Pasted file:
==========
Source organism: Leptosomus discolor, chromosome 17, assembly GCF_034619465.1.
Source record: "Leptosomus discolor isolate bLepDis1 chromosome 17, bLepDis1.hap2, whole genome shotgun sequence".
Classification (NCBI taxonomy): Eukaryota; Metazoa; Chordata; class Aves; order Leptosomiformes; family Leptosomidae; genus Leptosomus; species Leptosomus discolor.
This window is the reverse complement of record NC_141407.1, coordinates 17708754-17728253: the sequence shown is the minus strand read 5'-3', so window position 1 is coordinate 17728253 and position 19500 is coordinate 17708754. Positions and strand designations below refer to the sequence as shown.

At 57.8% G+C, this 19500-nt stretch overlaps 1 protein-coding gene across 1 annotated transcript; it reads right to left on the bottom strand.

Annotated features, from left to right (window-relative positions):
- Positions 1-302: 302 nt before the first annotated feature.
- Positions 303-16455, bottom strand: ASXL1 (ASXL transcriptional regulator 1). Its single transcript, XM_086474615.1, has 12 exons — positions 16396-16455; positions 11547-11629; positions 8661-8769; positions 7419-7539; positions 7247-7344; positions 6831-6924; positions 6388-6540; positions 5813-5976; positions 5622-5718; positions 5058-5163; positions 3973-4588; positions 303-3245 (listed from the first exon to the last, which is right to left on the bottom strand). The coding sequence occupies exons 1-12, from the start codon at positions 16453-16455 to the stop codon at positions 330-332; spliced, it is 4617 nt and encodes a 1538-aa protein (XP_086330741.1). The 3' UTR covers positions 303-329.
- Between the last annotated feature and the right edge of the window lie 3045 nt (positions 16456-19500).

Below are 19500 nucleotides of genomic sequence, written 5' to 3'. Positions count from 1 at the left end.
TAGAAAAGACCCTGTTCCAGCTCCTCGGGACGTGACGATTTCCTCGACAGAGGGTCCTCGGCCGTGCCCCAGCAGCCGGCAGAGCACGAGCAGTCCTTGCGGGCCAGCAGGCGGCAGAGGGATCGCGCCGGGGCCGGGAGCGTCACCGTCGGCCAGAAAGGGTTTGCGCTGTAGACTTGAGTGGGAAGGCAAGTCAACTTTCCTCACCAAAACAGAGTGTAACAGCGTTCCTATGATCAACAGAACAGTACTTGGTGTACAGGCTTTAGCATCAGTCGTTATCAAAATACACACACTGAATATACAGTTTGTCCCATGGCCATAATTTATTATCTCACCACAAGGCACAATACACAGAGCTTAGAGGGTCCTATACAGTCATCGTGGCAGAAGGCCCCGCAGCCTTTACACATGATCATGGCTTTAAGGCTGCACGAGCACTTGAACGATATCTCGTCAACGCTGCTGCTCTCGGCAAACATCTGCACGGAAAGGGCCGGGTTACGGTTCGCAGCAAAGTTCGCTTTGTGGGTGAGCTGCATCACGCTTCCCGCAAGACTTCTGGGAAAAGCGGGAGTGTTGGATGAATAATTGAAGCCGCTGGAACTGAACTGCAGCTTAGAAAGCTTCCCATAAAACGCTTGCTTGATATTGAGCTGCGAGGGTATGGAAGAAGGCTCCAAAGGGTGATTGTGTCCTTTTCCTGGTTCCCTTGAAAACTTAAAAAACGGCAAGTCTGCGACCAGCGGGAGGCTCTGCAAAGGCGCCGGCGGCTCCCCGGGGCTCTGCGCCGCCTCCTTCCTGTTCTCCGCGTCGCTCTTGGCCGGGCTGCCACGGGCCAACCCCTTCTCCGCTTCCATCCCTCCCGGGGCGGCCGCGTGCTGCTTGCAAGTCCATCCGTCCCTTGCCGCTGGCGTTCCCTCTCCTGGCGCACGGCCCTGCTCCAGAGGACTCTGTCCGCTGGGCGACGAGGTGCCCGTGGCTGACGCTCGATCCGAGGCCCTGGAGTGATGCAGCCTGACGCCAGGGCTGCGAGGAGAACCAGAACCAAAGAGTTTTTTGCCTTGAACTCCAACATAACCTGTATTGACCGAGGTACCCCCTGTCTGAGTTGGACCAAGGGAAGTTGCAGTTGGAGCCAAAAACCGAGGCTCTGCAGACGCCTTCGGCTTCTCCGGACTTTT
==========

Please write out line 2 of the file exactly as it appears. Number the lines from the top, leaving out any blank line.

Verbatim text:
Source record: "Leptosomus discolor isolate bLepDis1 chromosome 17, bLepDis1.hap2, whole genome shotgun sequence".